How Are Captive Insurance Companies Taxed?

With captive insurance, a business or a group of businesses essentially creates its own insurance company. This option generally exists in contrast to buying insurance from a provider or opting for self insurance. There are numerous advantages to captive insurance, but before taking the leap with your organization, you may want to look at some of the tax implications.

captive insurance

Tax Deduction for Insurance Premiums

Normally, when you buy insurance, you can claim a deduction for the cost of your premiums just as you do for almost any other business expense. That rule also applies to captive insurance policies — even though you basically own the insurance company, you can still claim a deduction for the cost of premiums.

 

Liquidated Funds Are Long-Term Capital Gains

With a traditional insurance policy, you pay the premiums, but you never get any money back unless you make a claim. With captive insurance, your premiums go into the fund, and if you don’t need them, they stay in the fund, growing over time. Eventually, you can liquidate the fund, and when you take the money, you don’t have to pay income tax. Instead, the funds are considered to be a long-term capital gain and you face capital gains tax which is significantly lower than most income tax.

 

Internal Revenue Service Concerns

Unfortunately, in a few cases, the Internal Revenue Service (IRS) has rejected some tax claims related to their captive insurance plans. In cases involving Securitas Holdings, Rent-A-Center, and other entities, the taxpayer has gone to tax court to prove the legitimacy of the captive insurance company. In most cases, the tax court upheld the taxpayer’s right to use captive insurance companies and to reap any associated tax benefits.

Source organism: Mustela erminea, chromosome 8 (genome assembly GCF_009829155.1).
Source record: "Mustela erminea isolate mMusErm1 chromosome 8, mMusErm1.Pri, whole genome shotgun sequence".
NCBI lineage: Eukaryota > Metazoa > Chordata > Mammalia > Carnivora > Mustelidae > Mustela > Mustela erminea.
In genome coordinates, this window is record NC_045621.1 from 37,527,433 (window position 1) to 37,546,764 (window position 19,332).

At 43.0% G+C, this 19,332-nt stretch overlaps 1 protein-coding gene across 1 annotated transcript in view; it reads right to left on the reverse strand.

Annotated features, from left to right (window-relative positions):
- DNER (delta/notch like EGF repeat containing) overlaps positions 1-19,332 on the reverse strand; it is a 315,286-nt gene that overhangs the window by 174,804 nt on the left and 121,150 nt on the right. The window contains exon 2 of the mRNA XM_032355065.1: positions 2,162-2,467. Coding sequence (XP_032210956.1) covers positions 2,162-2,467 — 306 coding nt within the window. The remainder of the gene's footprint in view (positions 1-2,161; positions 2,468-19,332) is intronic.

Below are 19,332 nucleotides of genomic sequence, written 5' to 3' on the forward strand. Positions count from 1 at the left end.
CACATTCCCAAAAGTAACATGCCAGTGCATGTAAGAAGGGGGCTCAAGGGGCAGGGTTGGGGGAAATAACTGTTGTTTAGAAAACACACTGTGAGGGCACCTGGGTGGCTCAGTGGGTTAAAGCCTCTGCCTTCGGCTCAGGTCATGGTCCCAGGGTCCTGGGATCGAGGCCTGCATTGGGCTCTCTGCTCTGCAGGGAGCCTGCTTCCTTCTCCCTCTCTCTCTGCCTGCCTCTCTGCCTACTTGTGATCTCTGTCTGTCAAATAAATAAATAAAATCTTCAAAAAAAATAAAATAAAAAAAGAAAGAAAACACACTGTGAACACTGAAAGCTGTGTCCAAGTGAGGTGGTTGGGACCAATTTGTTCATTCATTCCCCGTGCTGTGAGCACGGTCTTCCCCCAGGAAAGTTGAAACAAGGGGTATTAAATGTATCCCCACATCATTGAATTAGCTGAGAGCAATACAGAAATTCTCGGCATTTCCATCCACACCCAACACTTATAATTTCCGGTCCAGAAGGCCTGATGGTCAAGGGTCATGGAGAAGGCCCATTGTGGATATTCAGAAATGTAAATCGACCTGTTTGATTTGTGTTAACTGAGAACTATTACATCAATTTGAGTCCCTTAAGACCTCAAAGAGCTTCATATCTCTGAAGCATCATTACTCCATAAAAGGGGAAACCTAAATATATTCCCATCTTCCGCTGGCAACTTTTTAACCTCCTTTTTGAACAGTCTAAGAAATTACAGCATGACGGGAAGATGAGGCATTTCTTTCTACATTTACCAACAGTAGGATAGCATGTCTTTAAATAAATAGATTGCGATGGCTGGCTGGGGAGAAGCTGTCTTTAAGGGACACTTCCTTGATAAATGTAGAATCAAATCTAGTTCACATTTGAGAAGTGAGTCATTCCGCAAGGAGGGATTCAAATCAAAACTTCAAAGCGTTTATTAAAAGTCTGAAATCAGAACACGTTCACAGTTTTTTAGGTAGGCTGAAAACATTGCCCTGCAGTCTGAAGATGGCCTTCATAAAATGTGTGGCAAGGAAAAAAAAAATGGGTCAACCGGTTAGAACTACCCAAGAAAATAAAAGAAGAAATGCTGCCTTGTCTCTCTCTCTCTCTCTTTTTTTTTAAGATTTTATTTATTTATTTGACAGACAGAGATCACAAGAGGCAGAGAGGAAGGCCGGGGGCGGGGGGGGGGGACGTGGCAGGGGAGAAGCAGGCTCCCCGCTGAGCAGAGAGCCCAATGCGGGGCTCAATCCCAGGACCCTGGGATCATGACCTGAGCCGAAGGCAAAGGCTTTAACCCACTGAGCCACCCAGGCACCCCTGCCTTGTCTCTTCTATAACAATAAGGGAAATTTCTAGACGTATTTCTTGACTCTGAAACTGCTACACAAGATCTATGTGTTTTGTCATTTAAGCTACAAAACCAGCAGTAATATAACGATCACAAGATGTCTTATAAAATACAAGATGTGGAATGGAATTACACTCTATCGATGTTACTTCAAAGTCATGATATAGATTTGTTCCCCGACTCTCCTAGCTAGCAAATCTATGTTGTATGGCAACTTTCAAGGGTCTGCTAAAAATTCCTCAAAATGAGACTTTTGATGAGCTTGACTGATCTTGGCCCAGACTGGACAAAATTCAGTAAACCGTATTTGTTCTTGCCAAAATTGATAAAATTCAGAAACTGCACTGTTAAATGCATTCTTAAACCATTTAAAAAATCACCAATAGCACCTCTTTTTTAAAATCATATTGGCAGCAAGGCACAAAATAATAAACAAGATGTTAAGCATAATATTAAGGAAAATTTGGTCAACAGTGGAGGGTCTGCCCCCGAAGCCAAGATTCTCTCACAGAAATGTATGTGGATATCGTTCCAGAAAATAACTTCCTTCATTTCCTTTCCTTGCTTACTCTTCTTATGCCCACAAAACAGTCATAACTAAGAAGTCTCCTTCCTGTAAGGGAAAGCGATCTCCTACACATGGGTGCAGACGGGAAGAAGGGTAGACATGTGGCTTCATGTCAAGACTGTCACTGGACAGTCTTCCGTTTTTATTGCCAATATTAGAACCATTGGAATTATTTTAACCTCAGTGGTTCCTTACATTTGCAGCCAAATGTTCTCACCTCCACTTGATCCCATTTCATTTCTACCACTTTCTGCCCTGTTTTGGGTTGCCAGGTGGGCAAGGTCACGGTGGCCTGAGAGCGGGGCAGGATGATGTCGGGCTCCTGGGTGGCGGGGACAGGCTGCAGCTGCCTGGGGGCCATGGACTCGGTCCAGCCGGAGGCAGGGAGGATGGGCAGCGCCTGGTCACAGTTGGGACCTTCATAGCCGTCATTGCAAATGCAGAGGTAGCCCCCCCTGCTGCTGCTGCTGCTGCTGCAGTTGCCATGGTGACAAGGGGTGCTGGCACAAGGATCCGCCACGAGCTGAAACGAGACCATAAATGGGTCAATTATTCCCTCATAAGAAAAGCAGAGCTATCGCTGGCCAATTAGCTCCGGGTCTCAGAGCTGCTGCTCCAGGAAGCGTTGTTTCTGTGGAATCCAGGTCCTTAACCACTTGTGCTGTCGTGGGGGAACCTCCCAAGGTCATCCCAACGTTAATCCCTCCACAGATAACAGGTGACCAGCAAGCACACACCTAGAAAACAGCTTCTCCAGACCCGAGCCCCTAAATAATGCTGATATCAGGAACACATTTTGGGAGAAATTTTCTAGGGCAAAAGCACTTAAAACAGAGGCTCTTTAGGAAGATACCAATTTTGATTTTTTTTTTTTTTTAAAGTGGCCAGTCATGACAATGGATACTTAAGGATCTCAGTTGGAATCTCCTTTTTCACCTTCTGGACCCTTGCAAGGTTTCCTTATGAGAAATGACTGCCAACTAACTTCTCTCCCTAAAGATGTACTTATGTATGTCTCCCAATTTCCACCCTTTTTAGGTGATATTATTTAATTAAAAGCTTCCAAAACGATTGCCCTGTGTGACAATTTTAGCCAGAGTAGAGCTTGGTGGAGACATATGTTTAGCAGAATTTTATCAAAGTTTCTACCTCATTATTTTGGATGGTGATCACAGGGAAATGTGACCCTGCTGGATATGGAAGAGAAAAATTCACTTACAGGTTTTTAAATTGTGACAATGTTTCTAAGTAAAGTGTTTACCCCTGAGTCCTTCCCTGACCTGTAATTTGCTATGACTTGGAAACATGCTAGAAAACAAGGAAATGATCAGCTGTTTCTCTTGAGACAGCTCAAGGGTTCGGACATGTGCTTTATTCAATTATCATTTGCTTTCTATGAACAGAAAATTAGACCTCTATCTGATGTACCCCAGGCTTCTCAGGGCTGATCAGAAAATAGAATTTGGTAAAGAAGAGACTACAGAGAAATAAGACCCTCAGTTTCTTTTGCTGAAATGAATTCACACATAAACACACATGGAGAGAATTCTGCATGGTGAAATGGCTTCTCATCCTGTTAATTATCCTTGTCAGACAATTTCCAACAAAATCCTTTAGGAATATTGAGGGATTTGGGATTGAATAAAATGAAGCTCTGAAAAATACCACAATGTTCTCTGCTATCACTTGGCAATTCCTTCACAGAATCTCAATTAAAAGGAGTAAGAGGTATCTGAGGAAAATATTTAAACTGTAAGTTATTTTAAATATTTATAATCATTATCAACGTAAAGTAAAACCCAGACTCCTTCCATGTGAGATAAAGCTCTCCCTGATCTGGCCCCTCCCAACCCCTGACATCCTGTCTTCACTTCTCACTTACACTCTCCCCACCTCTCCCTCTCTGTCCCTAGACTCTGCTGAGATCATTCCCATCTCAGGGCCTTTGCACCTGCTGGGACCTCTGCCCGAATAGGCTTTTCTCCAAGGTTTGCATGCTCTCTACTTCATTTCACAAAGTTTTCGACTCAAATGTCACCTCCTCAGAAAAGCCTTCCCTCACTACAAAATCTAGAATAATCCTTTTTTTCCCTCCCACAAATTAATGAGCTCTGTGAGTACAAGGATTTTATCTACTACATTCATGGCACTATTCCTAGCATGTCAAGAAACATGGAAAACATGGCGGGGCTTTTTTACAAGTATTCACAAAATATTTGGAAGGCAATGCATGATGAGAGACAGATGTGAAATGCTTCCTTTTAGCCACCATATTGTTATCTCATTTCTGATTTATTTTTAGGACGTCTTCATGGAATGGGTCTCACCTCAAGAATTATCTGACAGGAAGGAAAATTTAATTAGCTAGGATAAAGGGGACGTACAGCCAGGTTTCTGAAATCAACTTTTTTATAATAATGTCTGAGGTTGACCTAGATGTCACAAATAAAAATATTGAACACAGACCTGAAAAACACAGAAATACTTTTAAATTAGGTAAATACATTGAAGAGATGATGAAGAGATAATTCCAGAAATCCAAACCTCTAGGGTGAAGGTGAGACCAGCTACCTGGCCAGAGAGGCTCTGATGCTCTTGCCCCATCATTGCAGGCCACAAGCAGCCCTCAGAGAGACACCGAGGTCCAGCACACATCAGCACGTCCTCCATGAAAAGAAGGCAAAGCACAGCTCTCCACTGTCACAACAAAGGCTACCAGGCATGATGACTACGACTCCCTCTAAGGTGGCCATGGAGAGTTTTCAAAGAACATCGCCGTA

However, the main issue that comes up in these cases is the legitimacy of the captive insurer and its relationship to the parent company. To ensure you don’t face any tax hurdles like that, you should consider consulting with a professional accountant, but you should also work with an experienced company who can help you set up your captive insurance plan.

 

Lower Tax Rates

The captive insurance company also experiences tax benefits. As of 2018, small captive insurance companies that receive annual insurance benefits of less than $2.3 million are taxed at 0% on their underwriting profits. Their investment income faces a 21% corporate tax rate — the Tax Cuts and Jobs Act lowered this rate, as previously it was up to 35%.

In some cases, profits from captive insurance companies can also benefit from the pass-through deduction. Although the specifics of the pass-through deduction are complicated, the main idea is that if you own a business when you have to report the profits as personal income, you may be able to claim up to a 20% deduction on those profits. However, this amount varies based on the type of industry, and there are income-related caps. For specifics, you need to consult with an accountant.

 

If you’re ready to enjoy the benefits of a captive insurance company, if you’re looking for ways to lower your insurance premiums, or if you just have questions, contact us today. At Venture Captive Management, we can guide you through the process.